There may still be a few attics left untouched for decades, housing treasures from the past. One of the most useful items from past centuries is the tea cart. These carts were once used for formal teas, holding the delights of dainty sandwiches and pretty desserts along with the afternoon pick-me-up pot of tea, served in delicate bone china cups.
Tea cart can take on new life as a bedside table, holding not only the necessary bedside lamp but lots of books, reading glasses, tissues for sad stories and a clock to wake you to a new morning. If the old tea cart is in good shape and suits you in its original form, great; but if not, paint it to suit you. If it’s not a museum–quality piece, have some fun with paint; even the staidest piece is fun in apple green or poppy red, set against a subdued colored wall.
Tea carts can find a home in any room with space. Dining rooms are the expected place for such a piece, but I like to shake it up a bit. An entry is another good place for a tea cart, to hold the mail, your keys and a welcoming vase of garden fresh flowers.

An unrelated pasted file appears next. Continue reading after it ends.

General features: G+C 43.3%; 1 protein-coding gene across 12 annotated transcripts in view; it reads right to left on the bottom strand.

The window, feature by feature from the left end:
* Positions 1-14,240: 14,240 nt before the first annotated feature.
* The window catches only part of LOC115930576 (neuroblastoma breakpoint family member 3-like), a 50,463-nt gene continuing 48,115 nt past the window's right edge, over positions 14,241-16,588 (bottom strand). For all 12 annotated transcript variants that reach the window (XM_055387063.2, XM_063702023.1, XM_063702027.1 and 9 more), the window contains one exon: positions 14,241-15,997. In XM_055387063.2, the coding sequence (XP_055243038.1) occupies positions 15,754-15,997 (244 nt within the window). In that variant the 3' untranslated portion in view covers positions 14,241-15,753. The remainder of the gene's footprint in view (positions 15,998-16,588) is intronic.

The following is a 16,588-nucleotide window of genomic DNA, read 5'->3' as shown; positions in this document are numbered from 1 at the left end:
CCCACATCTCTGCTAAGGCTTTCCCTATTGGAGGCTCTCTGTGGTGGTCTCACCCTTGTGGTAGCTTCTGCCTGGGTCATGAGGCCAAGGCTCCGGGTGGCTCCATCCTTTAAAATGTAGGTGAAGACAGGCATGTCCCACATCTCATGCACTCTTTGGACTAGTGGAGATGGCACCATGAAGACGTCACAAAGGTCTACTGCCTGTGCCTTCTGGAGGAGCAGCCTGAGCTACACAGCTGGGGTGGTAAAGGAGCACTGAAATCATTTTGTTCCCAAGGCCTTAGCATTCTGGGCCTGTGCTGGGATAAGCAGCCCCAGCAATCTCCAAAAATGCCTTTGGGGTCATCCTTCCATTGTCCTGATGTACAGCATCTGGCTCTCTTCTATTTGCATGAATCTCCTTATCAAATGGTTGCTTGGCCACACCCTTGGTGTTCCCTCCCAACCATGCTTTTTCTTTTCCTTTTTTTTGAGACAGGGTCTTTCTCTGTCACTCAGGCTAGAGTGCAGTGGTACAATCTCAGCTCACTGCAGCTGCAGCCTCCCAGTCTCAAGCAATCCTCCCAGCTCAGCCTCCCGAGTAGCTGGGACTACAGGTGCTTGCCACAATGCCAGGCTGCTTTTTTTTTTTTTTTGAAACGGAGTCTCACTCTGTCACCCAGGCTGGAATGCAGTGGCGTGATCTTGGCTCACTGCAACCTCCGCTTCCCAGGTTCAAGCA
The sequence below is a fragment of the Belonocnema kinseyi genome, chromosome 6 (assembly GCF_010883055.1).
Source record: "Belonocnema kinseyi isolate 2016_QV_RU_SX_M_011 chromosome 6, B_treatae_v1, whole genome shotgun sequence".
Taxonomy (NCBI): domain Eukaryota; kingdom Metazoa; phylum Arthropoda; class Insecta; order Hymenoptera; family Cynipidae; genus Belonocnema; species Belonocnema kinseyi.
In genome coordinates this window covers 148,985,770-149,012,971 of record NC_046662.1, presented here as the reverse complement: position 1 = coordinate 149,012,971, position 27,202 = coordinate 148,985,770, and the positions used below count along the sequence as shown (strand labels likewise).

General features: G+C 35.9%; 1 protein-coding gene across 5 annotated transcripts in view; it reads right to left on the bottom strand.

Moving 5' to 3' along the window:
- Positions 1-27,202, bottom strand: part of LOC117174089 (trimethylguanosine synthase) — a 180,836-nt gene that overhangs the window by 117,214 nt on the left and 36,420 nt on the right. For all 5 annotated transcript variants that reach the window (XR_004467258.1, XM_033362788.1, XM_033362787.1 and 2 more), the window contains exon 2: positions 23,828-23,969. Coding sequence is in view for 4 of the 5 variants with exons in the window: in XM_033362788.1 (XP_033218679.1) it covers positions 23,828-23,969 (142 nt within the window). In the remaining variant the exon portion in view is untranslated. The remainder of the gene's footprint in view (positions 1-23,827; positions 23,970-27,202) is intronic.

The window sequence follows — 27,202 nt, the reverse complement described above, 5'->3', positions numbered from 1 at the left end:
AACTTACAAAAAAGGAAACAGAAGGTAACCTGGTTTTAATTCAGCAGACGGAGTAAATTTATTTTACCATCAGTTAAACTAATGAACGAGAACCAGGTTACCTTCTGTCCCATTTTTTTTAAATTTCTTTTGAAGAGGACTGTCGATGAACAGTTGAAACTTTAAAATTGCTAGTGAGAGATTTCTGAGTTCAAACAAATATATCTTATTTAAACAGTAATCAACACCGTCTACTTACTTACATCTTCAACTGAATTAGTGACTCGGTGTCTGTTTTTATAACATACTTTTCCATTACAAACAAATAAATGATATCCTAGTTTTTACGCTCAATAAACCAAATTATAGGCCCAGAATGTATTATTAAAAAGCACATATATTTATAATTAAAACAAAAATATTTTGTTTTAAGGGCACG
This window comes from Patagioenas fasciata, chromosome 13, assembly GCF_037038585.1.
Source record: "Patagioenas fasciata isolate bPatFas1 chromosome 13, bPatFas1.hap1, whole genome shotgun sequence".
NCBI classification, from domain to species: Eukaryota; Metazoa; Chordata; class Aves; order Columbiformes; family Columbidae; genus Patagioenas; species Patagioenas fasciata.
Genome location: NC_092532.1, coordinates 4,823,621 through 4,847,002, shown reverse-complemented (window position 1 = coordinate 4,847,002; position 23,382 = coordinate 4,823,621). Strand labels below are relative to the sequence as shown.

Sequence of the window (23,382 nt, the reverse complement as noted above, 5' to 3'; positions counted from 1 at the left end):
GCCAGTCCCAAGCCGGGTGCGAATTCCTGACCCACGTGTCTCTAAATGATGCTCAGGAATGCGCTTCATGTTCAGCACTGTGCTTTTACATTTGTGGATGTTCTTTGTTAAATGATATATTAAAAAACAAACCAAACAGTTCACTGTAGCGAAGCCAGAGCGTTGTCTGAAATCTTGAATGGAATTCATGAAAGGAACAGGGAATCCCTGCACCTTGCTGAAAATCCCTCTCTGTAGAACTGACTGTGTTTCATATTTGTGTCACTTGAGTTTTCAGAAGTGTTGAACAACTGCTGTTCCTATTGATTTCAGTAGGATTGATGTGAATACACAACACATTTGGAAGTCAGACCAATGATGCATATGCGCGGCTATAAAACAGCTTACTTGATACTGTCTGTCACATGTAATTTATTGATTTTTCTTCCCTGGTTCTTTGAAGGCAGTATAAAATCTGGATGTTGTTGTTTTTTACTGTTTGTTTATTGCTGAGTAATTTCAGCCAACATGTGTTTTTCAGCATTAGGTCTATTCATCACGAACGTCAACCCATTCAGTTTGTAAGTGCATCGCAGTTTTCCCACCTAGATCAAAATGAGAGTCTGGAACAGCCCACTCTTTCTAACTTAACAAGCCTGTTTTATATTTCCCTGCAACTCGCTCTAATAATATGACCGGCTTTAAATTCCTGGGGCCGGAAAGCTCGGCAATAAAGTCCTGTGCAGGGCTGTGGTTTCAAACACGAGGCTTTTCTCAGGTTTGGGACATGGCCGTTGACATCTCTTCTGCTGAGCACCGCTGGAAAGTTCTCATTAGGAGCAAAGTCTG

A wheeled cart makes a great home office piece for the computer printer and paper and even files held in brightly colored boxes, check out http://servingexpert.com/.
Naturally, the cart on wheels makes perfect sense outside by the pool to hold towels on the bottom shelf and a pitcher of iced lemonade, tea or whatever suits your pallet on the top shelf. For safety’s sake, be sure to use a sturdy plastic pitcher and glasses for the pool area.
You need something to transport tea and finger sandwiches and biscuits to go with it. Thus, the advent of the tea cart. Most people have seen these small carts in the tea-drinking world. They can be elaborately carved or simple, but always elegant. They generally have two big wheels and two small in the front. However, now you can find all kinds of combinations.